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In mathematics, a doubly periodic function is a function defined at all points on the complex plane and having two "periods", which are complex numbers u and v that are linearly independent as vectors over the field of real numbers. That u and v are periods of a function ƒ means that

f(z) = f(z + u) = f(z + v) \,

for all values of the complex number z.

The doubly periodic function is thus a two-dimensional extension of the simpler singly periodic function, which repeats itself in a single dimension. Familiar examples of functions with a single period on the real number line include the trigonometric functions like cosine and sine. In the complex plane the exponential function ez is a singly periodic function, with period 2πi.

As an arbitrary mapping from pairs of reals (or complex numbers) to reals, a doubly periodic function can be constructed with little effort. For example, assume that the periods are 1 and i, so that the repeating lattice is the set of unit squares with vertices at the Gaussian integers. Values in the prototype square (i.e. x + iy where 0 ≤ x < 1 and 0 ≤ y < 1) can be assigned rather arbitrarily and then 'copied' to adjacent squares. This function will then be necessarily doubly periodic.

If the vectors 1 and i in this example are replaced by linearly independent vectors u and v the prototype square becomes a prototype parallelogram, which still tiles the plane. And the "origin" of the lattice of parallelograms does not have to be the point 0; the lattice can start from any point. In other words, we can think of the plane and its associated functional values as remaining fixed, and mentally translate the lattice to gain insight into the function's characteristics.

However, what is usually meant is a "smooth" complex function, a mapping satisfying the Cauchy–Riemann equations and providing an analytic function (away from some reasonable number of singularities), in other words, a meromorphic function. Quite a bit of information about such a function can be obtained by applying some basic theorems from complex analysis.

  • To be of much interest, the "smooth" doubly periodic function cannot be bounded on the prototype parallelogram. For if it were it would be bounded everywhere, and therefore constant by Liouville's theorem.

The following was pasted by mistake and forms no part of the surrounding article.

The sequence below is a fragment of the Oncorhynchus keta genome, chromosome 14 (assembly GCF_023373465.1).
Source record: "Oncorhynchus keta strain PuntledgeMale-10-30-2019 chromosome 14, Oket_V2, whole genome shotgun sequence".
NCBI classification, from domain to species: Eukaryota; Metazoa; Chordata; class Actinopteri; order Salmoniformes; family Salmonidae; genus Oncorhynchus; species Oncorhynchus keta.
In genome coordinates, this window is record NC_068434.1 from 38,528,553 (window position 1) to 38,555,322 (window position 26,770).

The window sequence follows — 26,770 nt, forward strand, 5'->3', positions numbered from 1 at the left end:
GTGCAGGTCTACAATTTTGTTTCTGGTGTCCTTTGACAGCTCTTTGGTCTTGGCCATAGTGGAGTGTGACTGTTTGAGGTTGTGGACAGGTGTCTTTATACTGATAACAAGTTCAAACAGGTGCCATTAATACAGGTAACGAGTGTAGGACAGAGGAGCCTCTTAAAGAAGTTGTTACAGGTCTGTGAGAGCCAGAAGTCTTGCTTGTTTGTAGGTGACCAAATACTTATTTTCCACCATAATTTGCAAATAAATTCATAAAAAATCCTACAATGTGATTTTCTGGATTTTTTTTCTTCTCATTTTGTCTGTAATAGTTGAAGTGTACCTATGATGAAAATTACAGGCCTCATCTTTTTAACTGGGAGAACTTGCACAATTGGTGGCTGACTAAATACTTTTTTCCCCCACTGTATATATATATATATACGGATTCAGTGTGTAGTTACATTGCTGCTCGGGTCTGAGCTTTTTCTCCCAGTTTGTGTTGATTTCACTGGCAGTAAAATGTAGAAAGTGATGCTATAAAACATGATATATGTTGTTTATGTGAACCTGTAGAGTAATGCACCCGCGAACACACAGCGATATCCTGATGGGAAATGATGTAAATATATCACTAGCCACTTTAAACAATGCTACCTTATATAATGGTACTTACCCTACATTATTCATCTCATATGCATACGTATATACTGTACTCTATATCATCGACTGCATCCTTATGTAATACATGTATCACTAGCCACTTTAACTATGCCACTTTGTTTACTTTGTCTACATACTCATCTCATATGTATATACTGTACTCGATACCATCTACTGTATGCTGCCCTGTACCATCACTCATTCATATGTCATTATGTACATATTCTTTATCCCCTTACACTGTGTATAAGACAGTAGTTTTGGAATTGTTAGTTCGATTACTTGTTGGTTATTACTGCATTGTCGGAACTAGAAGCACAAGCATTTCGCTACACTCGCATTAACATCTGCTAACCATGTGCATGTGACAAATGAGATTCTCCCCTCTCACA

• If the function has no essential singularities (i.e. it is meromorphic), then its poles are isolated and a translated lattice that does not pass through any pole can be constructed. But then the contour integral around any parallelogram in the lattice must vanish, because the values assumed by the doubly periodic function along the two pairs of parallel sides are identical, and the two pairs of sides are traversed in opposite directions as we move around the contour. By the residue theorem the function cannot have a single simple pole inside each parallelogram – it must have at least two simple poles within each parallelogram (Jacobian case), or it must have one or more poles of order greater than one (Weierstrassian case).
  • A similar argument can be applied to the function g = 1/ƒ where ƒ is doubly periodic. Clearly the zeroes of ƒ become the poles of g, and vice versa, under this inversion. So the meromorphic doubly periodic function ƒ cannot have one simple zero lying within each parallelogram on the lattice—it must have at least two simple zeroes, or it must have at least one zero of multiplicity greater than one. It follows that ƒ cannot attain any value just once, since ƒ minus that value would itself be a meromorphic doubly periodic function with just one zero.

See elliptic function for a more complete account of doubly periodic functions that are meromorphic on the complex plane, and fundamental pair of periods for an account of the lattices involved. Also see Jacobi's elliptic functions and Weierstrass's elliptic functions.

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